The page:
Searching for some Wallaby love in Melbourne
I love you Melbourne. I love you very much.
There is a world out there. A big wide world. Many games are played in that great big world. One of them is Rugby Union. It’s played by many nations.
Every four years there is a Rugby World Cup. That’s when all the rugby playing nations descend on the host nation for a festival of the game that, some say, is played in Heaven.
The final of the Rugby World Cup will be played on Sunday morning (AEST).
That’s Australian Eastern Standard time. It’s not VEST. Victorian Eastern Standard Time because, believe it or not, Victoria is part of the nation. And our nation is being represented in the Final of the Rugby World Cup against our traditional rivals from across the ditch, New Zealand.
Australia is playing New Zealand for the honour of hoisting the William Webb Ellis Trophy. That’s right. Australia.
Why am I telling you this?
Because, having lived in your fair city for five years, I have made the startling discovery that when it comes to matters football you have collective monomania. I have to be frank about this. It is a disorder. An unhealthy obsession with the “world” of AFL. Only it’s not a world. It’s a few states and in one of them it isn’t even the main game during the winter months. It’s a great game, AFL, don’t get me wrong. If there is the one thing I have learnt since I’ve been living in Melbourne.
AFL is a great game.
I have learnt to appreciate that during the season Victorians have nothing else to talk about or think about. Your game is front and centre of every conversation, every news bulletin and (of course) front, centre and back of every newspaper.
What baffles and, I have to confess, troubles me, is that this monomania continues into the off season. So much so that, judging by the coverage given to the Rugby World Cup in your media, you are blissfully unaware of its existence.
Scouring Victorian newspapers for titbits of information about our valiant, world conquering Wallabies is an exercise in futility.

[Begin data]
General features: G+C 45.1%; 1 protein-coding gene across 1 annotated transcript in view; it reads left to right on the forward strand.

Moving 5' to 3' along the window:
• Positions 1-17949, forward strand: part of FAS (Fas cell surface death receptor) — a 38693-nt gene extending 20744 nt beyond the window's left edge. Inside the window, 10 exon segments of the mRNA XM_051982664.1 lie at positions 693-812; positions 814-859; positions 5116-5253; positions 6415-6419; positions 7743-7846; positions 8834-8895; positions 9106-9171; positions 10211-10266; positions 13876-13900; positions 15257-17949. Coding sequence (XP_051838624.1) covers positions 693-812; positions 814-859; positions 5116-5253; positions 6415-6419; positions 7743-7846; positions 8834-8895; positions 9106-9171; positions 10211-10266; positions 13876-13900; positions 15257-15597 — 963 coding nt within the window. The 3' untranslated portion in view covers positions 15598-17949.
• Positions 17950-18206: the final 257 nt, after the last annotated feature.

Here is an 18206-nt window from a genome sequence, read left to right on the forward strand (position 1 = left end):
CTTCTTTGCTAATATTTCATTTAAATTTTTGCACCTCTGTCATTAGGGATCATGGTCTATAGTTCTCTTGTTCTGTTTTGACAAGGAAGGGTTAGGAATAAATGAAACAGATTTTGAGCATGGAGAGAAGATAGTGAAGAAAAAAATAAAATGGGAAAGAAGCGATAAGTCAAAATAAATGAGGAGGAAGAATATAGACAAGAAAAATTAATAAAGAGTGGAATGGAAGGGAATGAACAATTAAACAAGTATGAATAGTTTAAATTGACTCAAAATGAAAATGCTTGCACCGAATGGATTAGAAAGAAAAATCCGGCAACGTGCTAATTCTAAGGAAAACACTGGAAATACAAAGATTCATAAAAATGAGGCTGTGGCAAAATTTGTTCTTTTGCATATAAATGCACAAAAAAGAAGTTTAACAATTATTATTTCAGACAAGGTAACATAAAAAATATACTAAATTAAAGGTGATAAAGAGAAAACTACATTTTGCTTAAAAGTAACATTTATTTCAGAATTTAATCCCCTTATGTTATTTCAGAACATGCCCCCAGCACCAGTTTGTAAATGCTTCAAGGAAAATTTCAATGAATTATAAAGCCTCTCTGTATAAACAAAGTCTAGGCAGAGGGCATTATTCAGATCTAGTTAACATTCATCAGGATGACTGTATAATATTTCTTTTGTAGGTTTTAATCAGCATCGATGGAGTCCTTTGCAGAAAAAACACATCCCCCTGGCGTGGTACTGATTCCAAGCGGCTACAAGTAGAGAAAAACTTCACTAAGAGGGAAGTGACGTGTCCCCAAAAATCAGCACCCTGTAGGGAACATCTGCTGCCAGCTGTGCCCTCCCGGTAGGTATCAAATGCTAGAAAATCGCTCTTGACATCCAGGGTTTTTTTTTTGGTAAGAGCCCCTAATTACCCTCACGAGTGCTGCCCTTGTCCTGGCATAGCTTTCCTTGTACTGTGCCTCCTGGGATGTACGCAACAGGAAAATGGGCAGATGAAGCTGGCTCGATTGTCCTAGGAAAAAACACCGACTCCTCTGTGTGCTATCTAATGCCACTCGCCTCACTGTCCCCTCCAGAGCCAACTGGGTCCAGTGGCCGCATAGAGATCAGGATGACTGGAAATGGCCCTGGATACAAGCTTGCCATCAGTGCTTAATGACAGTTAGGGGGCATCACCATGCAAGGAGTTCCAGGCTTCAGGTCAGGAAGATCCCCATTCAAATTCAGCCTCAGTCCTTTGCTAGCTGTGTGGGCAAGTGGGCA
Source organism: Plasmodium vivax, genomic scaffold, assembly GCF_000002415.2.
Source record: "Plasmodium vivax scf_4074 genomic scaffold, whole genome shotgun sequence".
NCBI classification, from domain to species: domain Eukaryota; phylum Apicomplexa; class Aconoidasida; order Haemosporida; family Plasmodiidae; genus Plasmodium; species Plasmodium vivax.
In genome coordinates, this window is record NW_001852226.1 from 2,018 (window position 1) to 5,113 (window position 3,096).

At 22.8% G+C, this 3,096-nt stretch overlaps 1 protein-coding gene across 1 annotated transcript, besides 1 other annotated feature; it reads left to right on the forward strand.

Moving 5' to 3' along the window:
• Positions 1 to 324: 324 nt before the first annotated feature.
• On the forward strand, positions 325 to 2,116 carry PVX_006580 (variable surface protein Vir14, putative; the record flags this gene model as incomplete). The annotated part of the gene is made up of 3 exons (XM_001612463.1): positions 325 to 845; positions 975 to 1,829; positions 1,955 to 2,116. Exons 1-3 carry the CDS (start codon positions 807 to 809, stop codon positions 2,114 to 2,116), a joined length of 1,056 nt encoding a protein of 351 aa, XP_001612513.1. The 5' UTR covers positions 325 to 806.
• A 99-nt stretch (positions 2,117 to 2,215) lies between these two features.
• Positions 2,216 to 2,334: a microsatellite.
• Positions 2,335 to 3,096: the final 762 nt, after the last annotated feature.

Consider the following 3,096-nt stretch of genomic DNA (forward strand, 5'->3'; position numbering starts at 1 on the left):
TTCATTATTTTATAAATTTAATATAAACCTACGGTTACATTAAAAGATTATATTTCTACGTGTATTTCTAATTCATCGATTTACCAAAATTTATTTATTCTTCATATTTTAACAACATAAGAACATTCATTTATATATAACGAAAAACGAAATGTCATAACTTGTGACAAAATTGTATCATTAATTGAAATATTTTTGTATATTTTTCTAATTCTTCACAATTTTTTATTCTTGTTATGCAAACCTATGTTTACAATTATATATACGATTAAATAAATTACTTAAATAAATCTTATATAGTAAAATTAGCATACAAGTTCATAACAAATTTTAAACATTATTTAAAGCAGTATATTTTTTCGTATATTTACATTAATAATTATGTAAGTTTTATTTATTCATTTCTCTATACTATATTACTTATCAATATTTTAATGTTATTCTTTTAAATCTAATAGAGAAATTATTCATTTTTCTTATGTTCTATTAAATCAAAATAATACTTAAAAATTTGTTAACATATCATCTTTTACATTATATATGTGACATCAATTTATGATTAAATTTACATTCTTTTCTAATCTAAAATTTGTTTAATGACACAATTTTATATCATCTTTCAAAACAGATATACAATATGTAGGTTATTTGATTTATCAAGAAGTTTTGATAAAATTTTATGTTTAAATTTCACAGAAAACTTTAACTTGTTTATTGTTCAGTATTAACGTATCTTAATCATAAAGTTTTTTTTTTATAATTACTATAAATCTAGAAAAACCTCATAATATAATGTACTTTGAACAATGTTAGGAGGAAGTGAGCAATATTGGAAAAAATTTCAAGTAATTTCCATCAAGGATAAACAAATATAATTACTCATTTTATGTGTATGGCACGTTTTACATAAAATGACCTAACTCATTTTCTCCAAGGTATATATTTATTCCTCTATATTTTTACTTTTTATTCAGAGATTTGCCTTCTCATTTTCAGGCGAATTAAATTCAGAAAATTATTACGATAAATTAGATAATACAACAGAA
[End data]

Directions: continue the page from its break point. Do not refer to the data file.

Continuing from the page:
Acres of breathless reporting about who might be (not even will be) playing where, fill the back pages. When that seemingly inexhaustible topic is exhausted, Victorian scribes turn to who is taking what drug where. If that isn’t enough to fill ten pages they opine about who might have taken which drug where in the past and whether they might be fined or given a slap on the wrist with a wet lettuce leaf. It’s riveting stuff.
But, dear friends, it is masking an event that is of national significance.
It’s almost on a par with the Olympics. Defeating the All Blacks (New Zealand) in the final of the RWC is like climbing, well, Everest. And we know what country the chap who conquered that came from.
When I was a boy I made regular pilgrimages to the Sydney Cricket Ground to witness the All Blacks thump the Wallabies. It was ritual humiliation.
In my twenties I stood in awe as Mark Ella’s scintillating back line scored in the first minute and went on to achieve a remarkable feat.
They beat the All Blacks.
It was the beginning of an era when we stood up to the Blacks and asserted our new found confidence. We started beating them on a regular basis. Here, there and everywhere.
New Zealanders couldn’t quite believe it. They were in turns shocked and infuriated. Their national pride was dinted. By us. By Australia, their old whipping post.
The fact is New Zealanders are as hung up about beating us as Collingwood is about beating Carlton. Or anyone who isn’t a Hawthorn supporter is about beating the Hawks. When New Zealand played France in the final of the first Rugby World Cup in 1987 all the placards being paraded around the ground were lambasting us. Australia. And we weren’t even playing.
When they lost to France in 2007 the country went into national mourning for a month. No one could speak. All they could do was shake their heads and groan.
Rugby Union is a national obsession in New Zealand. It defines the nation. To defeat them we need all Australians to get behind the Wallabies.
That means you too Victoria.
So I’m pleading with you. For one day put aside your fascination with the “trade”. Give it a break on the AFL player’s drug taking front. Conquer your inner monomania.
Australia needs You!